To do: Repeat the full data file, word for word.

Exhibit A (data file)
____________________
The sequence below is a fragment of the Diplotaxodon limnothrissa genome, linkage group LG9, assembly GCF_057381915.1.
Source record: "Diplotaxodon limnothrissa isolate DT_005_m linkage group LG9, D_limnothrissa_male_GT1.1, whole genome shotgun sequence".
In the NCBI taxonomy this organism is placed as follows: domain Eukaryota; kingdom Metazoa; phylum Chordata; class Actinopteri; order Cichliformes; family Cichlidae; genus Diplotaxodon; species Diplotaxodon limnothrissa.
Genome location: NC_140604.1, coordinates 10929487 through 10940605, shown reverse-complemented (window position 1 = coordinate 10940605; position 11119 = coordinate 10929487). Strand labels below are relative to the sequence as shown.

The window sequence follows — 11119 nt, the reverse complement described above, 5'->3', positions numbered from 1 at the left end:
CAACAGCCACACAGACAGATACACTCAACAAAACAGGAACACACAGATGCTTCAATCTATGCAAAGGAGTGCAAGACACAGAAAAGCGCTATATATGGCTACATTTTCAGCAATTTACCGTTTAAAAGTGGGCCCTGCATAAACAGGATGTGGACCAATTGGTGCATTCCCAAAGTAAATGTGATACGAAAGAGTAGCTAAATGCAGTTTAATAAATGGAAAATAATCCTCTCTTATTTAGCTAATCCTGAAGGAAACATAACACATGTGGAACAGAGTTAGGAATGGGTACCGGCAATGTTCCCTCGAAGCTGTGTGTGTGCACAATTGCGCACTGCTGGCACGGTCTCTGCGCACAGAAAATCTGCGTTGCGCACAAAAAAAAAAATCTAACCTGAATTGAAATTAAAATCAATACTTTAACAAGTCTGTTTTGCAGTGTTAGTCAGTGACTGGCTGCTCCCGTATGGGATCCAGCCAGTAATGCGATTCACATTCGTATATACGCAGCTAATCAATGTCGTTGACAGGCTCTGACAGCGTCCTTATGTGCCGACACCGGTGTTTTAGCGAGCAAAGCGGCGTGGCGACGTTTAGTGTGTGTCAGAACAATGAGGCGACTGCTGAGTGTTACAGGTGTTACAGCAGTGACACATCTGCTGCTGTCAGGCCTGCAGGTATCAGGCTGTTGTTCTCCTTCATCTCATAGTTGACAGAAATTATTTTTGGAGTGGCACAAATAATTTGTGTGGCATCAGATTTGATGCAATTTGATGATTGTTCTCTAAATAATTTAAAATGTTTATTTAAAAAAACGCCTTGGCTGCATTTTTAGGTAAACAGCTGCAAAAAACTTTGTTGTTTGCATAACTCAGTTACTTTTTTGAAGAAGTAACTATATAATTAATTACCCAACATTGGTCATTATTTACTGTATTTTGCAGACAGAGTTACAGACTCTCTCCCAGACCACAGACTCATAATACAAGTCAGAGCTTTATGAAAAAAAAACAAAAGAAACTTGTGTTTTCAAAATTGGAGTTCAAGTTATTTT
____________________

The sequence below is a fragment of the Diplotaxodon limnothrissa genome, linkage group LG9, assembly GCF_057381915.1.
Source record: "Diplotaxodon limnothrissa isolate DT_005_m linkage group LG9, D_limnothrissa_male_GT1.1, whole genome shotgun sequence".
In the NCBI taxonomy this organism is placed as follows: domain Eukaryota; kingdom Metazoa; phylum Chordata; class Actinopteri; order Cichliformes; family Cichlidae; genus Diplotaxodon; species Diplotaxodon limnothrissa.
Genome location: NC_140604.1, coordinates 10929487 through 10940605, shown reverse-complemented (window position 1 = coordinate 10940605; position 11119 = coordinate 10929487). Strand labels below are relative to the sequence as shown.

The window sequence follows — 11119 nt, the reverse complement described above, 5'->3', positions numbered from 1 at the left end:
CAACAGCCACACAGACAGATACACTCAACAAAACAGGAACACACAGATGCTTCAATCTATGCAAAGGAGTGCAAGACACAGAAAAGCGCTATATATGGCTACATTTTCAGCAATTTACCGTTTAAAAGTGGGCCCTGCATAAACAGGATGTGGACCAATTGGTGCATTCCCAAAGTAAATGTGATACGAAAGAGTAGCTAAATGCAGTTTAATAAATGGAAAATAATCCTCTCTTATTTAGCTAATCCTGAAGGAAACATAACACATGTGGAACAGAGTTAGGAATGGGTACCGGCAATGTTCCCTCGAAGCTGTGTGTGTGCACAATTGCGCACTGCTGGCACGGTCTCTGCGCACAGAAAATCTGCGTTGCGCACAAAAAAAAAAATCTAACCTGAATTGAAATTAAAATCAATACTTTAACAAGTCTGTTTTGCAGTGTTAGTCAGTGACTGGCTGCTCCCGTATGGGATCCAGCCAGTAATGCGATTCACATTCGTATATACGCAGCTAATCAATGTCGTTGACAGGCTCTGACAGCGTCCTTATGTGCCGACACCGGTGTTTTAGCGAGCAAAGCGGCGTGGCGACGTTTAGTGTGTGTCAGAACAATGAGGCGACTGCTGAGTGTTACAGGTGTTACAGCAGTGACACATCTGCTGCTGTCAGGCCTGCAGGTATCAGGCTGTTGTTCTCCTTCATCTCATAGTTGACAGAAATTATTTTTGGAGTGGCACAAATAATTTGTGTGGCATCAGATTTGATGCAATTTGATGATTGTTCTCTAAATAATTTAAAATGTTTATTTAAAAAAACGCCTTGGCTGCATTTTTAGGTAAACAGCTGCAAAAAACTTTGTTGTTTGCATAACTCAGTTACTTTTTTGAAGAAGTAACTATATAATTAATTACCCAACATTGGTCATTATTTACTGTATTTTGCAGACAGAGTTACAGACTCTCTCCCAGACCACAGACTCATAATACAAGTCAGAGCTTTATGAAAAAAAAACAAAAGAAACTTGTGTTTTCAAAATTGGAGTTCAAGTTATTTT